Authorised usersSee also: Extending access to academic research content to NHS users: a pilot (Carolyn Alderson) videofurther info

Trust and authority in scholarly communications in the light of the digital transition: David Nicholas, CIBER Research Ltd; Carol Tenopir, University of Tennessee

Video of talkFinal report

This was an interesting report into how academics judge trust and authority in sources they use, and how they view open access publications.  It’s a pity the slides from the talk aren’t available (I’ve nudged the conference organisers and will update this post if they become available).

Traditional indicators of trust include journal name, journal reputation, author expertise.  Now, access issues are also included – reader has to be able to get to the article.

Reality of trust for academics:

  • many read things they “trust” that they would never cite e.g. Wikipedia
  • politics influence citing and publishing
  • cite to protect yourself and add “trustworthiness”
  • publish to help your career – clouds the picture.  Younger academics are more conservative than older academics, for this reason
  • use different criteria for reading, citing, and publishing

Trust in reading is complex.  To decide if a document is trustworthy:

  • read abstract and methodology
  • check for credible data and sound logic
  • look at source’s references – end of first stage, navigational metrics
  • colleague recommendations
  • experience with author – end of second stage, social metrics
  • familiarity with journal
  • peer-review linked to quality
  • impact factor is a factor… – end of third stage, traditional metrics

Tenopir trust in reading

How trustworthiness is determined for citing:

  • known and trusted authority – author, journal, or conference
  • Seminal work in the field
  • Supports methodology
  • Research group/institution known

How trustworthiness is determined when deciding where to publish:

  • traditional metrics still important
  • influenced by promotion criteria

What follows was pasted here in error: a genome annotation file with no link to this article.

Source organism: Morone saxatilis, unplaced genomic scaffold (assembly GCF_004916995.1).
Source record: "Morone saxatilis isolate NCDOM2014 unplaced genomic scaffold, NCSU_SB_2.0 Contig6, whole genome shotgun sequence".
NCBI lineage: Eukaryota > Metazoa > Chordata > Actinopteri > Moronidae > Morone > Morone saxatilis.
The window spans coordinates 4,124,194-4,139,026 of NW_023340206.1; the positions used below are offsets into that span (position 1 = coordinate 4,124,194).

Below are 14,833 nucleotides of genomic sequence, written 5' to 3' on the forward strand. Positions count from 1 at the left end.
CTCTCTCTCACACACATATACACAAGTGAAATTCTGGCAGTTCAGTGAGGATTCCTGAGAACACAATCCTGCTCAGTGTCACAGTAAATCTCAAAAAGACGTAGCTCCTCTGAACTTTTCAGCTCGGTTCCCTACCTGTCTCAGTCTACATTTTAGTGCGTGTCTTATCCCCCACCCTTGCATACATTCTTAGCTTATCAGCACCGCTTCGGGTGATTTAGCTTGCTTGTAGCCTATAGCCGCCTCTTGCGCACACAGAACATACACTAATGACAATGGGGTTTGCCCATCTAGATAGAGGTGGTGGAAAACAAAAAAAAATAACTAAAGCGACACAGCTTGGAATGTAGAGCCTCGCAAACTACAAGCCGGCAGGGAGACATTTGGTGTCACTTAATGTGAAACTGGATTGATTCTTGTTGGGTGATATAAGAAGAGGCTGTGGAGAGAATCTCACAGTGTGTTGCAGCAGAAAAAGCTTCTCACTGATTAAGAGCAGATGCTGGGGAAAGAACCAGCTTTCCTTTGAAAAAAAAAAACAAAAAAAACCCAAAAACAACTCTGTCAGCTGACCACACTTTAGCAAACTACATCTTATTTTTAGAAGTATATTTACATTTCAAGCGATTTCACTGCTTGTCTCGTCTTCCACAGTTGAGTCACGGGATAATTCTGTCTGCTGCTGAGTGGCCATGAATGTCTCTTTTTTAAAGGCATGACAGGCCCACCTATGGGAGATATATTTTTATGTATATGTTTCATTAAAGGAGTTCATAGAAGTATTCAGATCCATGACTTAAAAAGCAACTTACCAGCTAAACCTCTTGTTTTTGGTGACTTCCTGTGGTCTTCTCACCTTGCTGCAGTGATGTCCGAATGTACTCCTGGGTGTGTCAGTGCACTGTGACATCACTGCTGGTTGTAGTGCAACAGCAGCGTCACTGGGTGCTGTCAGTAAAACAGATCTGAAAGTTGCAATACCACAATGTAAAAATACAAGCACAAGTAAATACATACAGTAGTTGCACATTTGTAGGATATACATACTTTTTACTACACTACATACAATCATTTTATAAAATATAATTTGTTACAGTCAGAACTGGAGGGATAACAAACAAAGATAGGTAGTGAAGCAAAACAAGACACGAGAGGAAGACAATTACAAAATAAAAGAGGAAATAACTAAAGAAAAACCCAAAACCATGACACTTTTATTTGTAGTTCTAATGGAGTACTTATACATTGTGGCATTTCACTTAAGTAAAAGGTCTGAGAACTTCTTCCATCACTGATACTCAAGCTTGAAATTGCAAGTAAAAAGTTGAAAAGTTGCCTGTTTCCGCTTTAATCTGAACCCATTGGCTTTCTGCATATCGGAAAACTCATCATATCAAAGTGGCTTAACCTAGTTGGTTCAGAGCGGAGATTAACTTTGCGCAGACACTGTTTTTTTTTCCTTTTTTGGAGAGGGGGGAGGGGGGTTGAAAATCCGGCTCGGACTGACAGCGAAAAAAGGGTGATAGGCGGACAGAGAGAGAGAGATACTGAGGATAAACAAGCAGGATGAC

• institutional research policies
  • audience of a journal
  • likelihood of getting published

Differences by age groups (also disciplines).  Sciences happy with OA if peer-reviewed; Humanities more comfortable with traditional options.  Younger researchers (under 40) more likely to trust non-traditional methods of dissemination e.g. social media, but they conform to norms when dealing with older researchers.  They feel pressure to publish in highly-tanked journals to obtain research grants.

Academics cite people they know because they trust them.  They cite OA journals if properly peer-reviewed.  There is lots of confusion about economic model and peer review in OA, especially among older academics.  Lots of older academics think OA means not peer reviewed!  [Le sigh.]
But…  Academics recognise that there are problems with peer review:

Tenopir Dark Side of Peer Review

They still recognise it as essential, despite its flaws/pitfalls.

Metrics – trust and impact factor:
Tenopir trust and IFAlt metrics did not come up.  Most participants unfamiliar, or sceptical. They like metrics that can easily be understood.  Authors like to see number of views and downloads for their articles – just don’t call it alt metrics!  Popular from publishing point of view, but not from trust angle.
When considering trust in an online environment, connectedness is key.  A link sent by a contact carries more weight than one found by search, for example.

Some common thoughts about Open Access:

Tenopir Open AccessI think there is scope for the library to get involved and help educate academics on this!

The impacts of impact – challenges and opportunities of ‘multichannel’ academic work: Ernesto Priego, City University London

Video of talkErnesto’s article on this topic

Some great quotes:

  • “Publishing – where content goes to die.”
  • “Like reading the first few pages of Morrissey’s autobiography, you soon realise that academics never read any of the contracts they sign.”
  • “In publishing, we’re aiming for collaboration, but what we’re getting is competition.”

I liked Ernesto’s description of scholarly publishing as a network of interconnected outputs – nodes, not monoliths.